So the sobering truth for those of us without tenure is that based on my estimates you need to have your journal articles out of the door well over a year before you go up for review to really ensure that your work is published. I have a non-trivial chunk of my work (near 20%) that has taken over one and a half years to publish. Folks currently getting their PhD it is the same pressure really, since to land a tenure track job you need to have publications as well. (It is actually one I think reasonable argument to take a longer time writing your dissertation.) And that is just for the publishing part — that does not include actually writing the article or conducting the research. The nature of the system is very much delayed gratification in having your work finally published.

Here is a link to the data on survival times for my papers, as well as the SPSS code to reproduce the analysis.

Digg reader is shutting down, giving Twitter a try

I’ve used RSS feeds for quite awhile now to keep up with blogs I enjoy. I also use it to follow scholarly journals of interest. Unfortunately, my current feed reader of choice (Digg Reader) is shutting down.

This is the second time my feed reader has shuttered (I used Google Reader before that shut down as well). Another particular problem I never really solved was link rot. Google reader has some metrics where you could see old feeds that have not had any new posts for awhile. Digg had no such service, and I tried my hand at writing python code to do this myself, but that code never quite worked out.

To partially replace this service instead of migrating to another feed reading service I will give Twitter a shot. Twitter is a bit chaotic from what I can tell — I much prefer the spreadsheet like listing of just a title to peruse news and events of interest in the morning. I had been using Google+ and like it (yes, I know I’m one of those nerds), but it is a bit of a ghost-town. So I will migrate entirely over to Twitter and give it a shot.

My Year Blogging in Review – 2017

So the blog has continued to show linear growth in terms of views over time, I take a good hit though in December.

I only ended up writing 35 new posts in 2017 (that includes things that are not blog posts, like pages I created for new classes). For comparison in 2015 I wrote 50, and 2016 I wrote 40. I’ve managed to be pretty consistent though over time, here is the cumulative total over time.

That is more or less what I aim for, to just have some content every few weeks.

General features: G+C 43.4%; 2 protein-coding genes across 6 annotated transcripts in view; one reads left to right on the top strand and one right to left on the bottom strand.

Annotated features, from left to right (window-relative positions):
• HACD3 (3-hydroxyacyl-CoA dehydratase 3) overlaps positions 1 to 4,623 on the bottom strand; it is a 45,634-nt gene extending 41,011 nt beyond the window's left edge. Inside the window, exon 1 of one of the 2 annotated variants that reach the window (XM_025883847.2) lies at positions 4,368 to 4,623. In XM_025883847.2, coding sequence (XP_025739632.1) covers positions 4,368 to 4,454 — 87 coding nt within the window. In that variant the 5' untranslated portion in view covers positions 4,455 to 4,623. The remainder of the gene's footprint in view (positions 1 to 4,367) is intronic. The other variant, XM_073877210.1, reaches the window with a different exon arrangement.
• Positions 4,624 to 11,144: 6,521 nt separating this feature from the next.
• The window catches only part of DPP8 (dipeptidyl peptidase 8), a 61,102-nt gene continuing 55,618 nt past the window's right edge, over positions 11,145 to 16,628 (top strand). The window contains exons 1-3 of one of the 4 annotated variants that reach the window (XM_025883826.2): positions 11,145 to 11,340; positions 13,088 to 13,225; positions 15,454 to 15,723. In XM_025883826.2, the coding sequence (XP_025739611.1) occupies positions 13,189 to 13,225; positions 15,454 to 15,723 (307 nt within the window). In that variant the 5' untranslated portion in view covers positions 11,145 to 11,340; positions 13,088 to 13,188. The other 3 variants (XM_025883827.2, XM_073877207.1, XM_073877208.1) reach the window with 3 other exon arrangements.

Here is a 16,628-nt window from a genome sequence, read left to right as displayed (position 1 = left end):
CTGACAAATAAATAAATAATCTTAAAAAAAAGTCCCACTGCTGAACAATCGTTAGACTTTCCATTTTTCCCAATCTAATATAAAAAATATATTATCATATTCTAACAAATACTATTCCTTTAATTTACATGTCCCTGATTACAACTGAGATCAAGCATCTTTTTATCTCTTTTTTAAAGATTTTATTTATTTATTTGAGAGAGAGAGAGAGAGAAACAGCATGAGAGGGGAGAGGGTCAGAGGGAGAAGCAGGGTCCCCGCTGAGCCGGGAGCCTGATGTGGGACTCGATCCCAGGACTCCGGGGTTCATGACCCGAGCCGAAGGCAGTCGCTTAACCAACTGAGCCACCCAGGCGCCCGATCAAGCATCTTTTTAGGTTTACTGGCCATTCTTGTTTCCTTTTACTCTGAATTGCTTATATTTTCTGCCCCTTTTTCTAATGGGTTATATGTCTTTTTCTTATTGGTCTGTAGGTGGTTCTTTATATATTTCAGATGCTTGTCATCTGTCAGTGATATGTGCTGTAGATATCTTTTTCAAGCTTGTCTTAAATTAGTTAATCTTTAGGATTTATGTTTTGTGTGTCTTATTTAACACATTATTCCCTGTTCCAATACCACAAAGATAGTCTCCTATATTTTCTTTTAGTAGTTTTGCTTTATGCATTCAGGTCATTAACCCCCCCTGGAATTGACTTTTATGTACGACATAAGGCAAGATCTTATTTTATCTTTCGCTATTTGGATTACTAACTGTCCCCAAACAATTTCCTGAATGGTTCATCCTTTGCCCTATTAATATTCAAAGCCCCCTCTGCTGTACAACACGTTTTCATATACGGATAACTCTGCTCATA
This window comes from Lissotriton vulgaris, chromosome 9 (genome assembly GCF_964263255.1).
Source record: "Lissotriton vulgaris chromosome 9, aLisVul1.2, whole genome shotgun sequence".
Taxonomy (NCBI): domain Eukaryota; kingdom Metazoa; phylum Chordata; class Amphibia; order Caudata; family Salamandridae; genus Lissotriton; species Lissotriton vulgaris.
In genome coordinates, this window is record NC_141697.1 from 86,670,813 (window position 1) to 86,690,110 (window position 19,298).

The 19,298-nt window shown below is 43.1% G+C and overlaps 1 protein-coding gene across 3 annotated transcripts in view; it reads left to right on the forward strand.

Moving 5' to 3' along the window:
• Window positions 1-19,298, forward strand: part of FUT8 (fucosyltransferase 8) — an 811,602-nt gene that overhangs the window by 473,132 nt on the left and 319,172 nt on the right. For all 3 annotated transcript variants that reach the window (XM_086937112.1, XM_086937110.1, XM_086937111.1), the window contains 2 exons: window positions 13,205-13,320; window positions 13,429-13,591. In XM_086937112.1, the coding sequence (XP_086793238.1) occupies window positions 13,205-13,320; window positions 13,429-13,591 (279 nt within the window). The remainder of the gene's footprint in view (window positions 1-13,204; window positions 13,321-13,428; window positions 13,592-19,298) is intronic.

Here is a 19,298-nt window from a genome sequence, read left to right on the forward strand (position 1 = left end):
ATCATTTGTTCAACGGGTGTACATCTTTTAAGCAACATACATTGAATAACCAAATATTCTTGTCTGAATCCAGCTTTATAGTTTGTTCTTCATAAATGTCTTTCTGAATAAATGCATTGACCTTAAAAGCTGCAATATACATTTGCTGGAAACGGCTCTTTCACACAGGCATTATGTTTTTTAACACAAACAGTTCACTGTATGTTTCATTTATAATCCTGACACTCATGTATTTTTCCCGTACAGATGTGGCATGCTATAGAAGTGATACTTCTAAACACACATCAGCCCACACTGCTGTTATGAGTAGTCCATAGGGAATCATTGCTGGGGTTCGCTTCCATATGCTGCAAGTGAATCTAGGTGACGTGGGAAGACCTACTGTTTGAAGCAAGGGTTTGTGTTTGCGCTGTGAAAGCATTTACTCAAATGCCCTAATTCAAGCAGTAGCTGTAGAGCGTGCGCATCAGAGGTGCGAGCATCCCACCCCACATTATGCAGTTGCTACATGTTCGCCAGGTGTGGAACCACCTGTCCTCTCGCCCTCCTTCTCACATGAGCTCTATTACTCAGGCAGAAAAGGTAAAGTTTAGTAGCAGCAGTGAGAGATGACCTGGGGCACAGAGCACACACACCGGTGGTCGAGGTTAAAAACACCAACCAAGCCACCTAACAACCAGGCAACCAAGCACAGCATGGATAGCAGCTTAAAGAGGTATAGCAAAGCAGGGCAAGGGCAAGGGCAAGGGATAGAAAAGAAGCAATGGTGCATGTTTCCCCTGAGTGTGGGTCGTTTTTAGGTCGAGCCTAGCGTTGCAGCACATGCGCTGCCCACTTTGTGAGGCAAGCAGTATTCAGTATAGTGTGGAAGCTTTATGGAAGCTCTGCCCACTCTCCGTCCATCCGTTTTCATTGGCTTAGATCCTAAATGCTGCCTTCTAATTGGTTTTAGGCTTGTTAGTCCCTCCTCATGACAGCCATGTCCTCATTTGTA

There is not much to say in terms of popular posts on the site for the year. My most popular posts are ones I’ve written in previous years. I did not have any post this year gain a large number of viewers when it was first written. It is just a slow accumulation of around 200 views per day, mostly people being referred via Google searches.

I wanted to analyze the topics I’ve written about over time, so I grabbed all of the tags I’ve placed on posts. I collapsed both categories and tags, as I don’t really make much of a distinction when I pick them. Here is a graph of the number of posts that have that tag and the page views (this will double count page views, for example a post could have both SPSS and Data Visualization). None refers to pages that are not blog posts, like my home page and pages I created for class syllabi.

If we look at the ratio though, you can see my scholarly posts are mostly ignored, only in total do they accumulate much viewing.

My posts on showing how to use various google maps services with python must be reasonably high in Google searches, as I get a slow trickle of hits for them every day. The high uncertainty is driven by my ratios need to be plotted on log scales post.

I tried to analyze whether the content of my posts substantively has changed over time. I suspected since I took my job at Dallas my posts swayed more towards paper/scholarly (the tag I use for academic related things) and more away from technical computing stuff. I have too few of posts though (and too many tags) to easily make sense of it. Taking only tags that are included on 30 or more posts, here are the counts of those tags over time.

About the only clear trend is that scholarly has risen with SPSS dropping, the other frequent categories though look to me to be fairly consistent. I could spend more time grouping the tags into thematic content, but I have too many other things I need to do (including writing other blog posts)!

Happy New Year!

Blogging in review 2015

For some meta commentary on the blog itself, the blog has continued to grow, surpassing a total of 100,000 cumulative site views since its inception in December 2011 (according to the stats that wordpress keeps). I added a total of 50 posts & pages in 2015, for a total of 170. The monthly growth is shown below, and it now appears linear. (This data was a few days short of the 1st, so December ended up cracking 4,000 site views in total.)